Barns-Graham moved to St Ives, in March 1940, due to the war and her poor health. The Cornish village had a long association with the arts, and in wartime was a haven for many leading figures of British modernism including Ben Nicholson, Barbara Hepworth, Naum Gabo, and Alfred Wallis; also in town was the painter Margaret Mellis who she knew as a contemporary from ECA (Mellis was much later a friend and mentor of the young Damien Hirst). Initially she was there on a post-diploma scholarship and had to write regular reports; she struggled with the communal nature of St Ives and lack of solitude. When many women were conscripted into wartime work, she sought to avoid it due to her ill-health but spent a short time making camouflage nets (ironically, camouflage had a strong association with avant-garde art, not least through Roland Penrose).

In St Ives she was friends both with the forward-looking circle of the Nicholsons and Gabo, and their rivals, the more traditional older artists, although she preferred the work of the former. Her work from the early 1940s shows a wide range of subjects and approach from a detailed naturalism to a highly simplified modernism influenced by the Fauves, some resembling Alfred Wallis‘s primitive St Ives scenes (which, going back to her education, also reflect an interest in the art of children and the untutored manifested for instance in Klee and her ECA friend William Gear, later linked with CoBrA). Critics argue whether John Piper was an important influence, though the St Ives artists certainly were, as was her education in Edinburgh. The question of how much she can be considered a Scottish artist can become a political one.

Although she had exhibited in both Scotland and Cornwall through the early 1940s, her first solo show was in St Ives in 1947. From 1947 or 1948 she produced a more consistent, mature style, with works such as Sleeping Town (1948) important in its use of a flat picture plane and drawings overlaid with freely painted regions, giving an impression of layering or what Lynne Green calls a “palimpsest”. Much of her work from the 1950s has a strong geometrical element, such as Zennor Rock – Rose II (1953) which turns a landscape with rocks into an almost abstract arrangement of shapes.

However she should not be thought of as a mathematically rigid artist focused on formal systems: one glimpse at her use of colour should dispel that, but her outside interests indicate a woman whose ideas went far beyond the narrowly mathematical. She had a long interest in psychoanalysis, at least from the early 1940s, later having Adlerian analysis. She was also interested in mystical practices, seeing auras, interpreting handwriting, and on a trip to Iona she may have seen the ghost of St Columba’s horse – she responded strongly to the mystical quality of Iona, a common place of pilgrimage for Scottish artists as much as for the religious.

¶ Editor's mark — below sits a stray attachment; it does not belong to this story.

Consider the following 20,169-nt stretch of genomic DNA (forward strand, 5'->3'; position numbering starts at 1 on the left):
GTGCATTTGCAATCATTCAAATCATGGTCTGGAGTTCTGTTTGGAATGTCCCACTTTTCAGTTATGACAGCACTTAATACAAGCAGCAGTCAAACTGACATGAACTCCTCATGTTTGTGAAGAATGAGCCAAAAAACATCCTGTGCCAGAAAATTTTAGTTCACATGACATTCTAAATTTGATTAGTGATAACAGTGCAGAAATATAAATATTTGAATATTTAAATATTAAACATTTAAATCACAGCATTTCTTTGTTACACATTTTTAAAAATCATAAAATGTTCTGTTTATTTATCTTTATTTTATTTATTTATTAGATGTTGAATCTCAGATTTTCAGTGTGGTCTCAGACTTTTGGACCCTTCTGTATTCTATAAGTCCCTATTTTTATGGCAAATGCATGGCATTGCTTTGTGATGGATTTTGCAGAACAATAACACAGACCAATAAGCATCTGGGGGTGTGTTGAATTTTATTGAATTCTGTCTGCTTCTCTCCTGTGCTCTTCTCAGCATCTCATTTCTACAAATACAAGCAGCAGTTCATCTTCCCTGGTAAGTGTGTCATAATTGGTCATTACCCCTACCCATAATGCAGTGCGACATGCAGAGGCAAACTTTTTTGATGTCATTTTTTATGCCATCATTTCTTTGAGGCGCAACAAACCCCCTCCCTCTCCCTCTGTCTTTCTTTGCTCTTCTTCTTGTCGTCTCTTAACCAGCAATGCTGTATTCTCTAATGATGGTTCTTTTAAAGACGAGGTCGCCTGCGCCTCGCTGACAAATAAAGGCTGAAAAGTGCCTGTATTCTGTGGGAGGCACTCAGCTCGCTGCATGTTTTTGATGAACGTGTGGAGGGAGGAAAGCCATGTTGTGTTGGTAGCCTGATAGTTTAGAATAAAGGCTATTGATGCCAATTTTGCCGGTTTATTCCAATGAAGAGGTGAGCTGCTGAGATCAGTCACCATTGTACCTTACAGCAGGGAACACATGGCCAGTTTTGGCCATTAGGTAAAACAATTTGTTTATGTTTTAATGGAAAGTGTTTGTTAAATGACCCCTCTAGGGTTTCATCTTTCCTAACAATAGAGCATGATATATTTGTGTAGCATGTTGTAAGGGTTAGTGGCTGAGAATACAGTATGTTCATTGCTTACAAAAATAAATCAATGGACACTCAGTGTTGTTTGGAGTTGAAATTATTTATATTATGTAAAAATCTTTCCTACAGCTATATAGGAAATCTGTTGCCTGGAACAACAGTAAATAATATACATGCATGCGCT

Her paintings of the Swiss glacier also summon up feelings recalling the long association of alpine scenery with the sublime in art. For Enlightenment writers like Edmund Burke and Immanuel Kant, the sublime was a distinct emotion or affect stirred up by an encounter with immensity: vast, incomprehensible size and formlessness prevented the mind from fully grasping the subject and promoted feelings of powerlessness and disorientation. Mountains were a typical subject, as were immense snow fields that would shade into sky. This was popular in Romantic art, with Turner and Francis Danby depicting mountainous sublimity, as did the Preraphaelite John Brett in Glacier of Rosenlaui (1856). In literature too it was a common motif, from Shelley’s Frankenstein with its encounters on alpine glaciers and at the North Pole, to Lawrence’s Women in Love where the central characters retire to the Alps to act out the end of the world. With the shifting viewpoints and restlessness of Barns-Graham’s alpine perspectives, there is a similar feeling of immensity and the might of nature, albeit countered by the soft, beautiful colours. In the 1950s she made white-painted wood reliefs which owe a strong debt to Nicholson’s work of the 1930s, as well as perhaps reflecting a similar whiteness.

Barns-Graham married poet and art critic David Lewis in 1949 but they separated in the late 50s, after a brief period in Leeds. In 1960s, she inherited a house in Balmungo near St Andrews, and began to spend time there as well as in St Ives. Her later work was freer, and often purely abstract, frequently using the motif of the brush-stroke as a central element. For much of her life she had been overshadowed by her (generally male) contemporaries, due partly to her modest nature, and a tendency of critics and artists to leave her out of the standard narratives of St Ives, but recognition did eventually come. She was made an honorary member of the Royal Scottish Academy in 1999 and a CBE in 2001, as well as a monograph by Lynne Green in 2001 that sought to reintroduce her to the stories of both British and Scottish art. As a painter she offers a unique blend of the formal and the expressive, abstracted from the scenery of Cornwall and Switzerland into striking, lyrical images that have nothing in common with conventional or naturalistic depictions. Although she owed a great debt to other artists in both Edinburgh and St Ives, she created her own way of seeing and of combining and layering her perceptions into art.

Wilhelmina Barns-Graham, Glacier Crystal, Grindelwald, 1950. Oil paint on canvas, 51 x 61 cm. Tate, London.

* Quoted from Lynne Green, W. Barns-Graham: A Studio Life. 2nd ed. Farnham, Surrey: Lund Humphries, 2011. p. 107.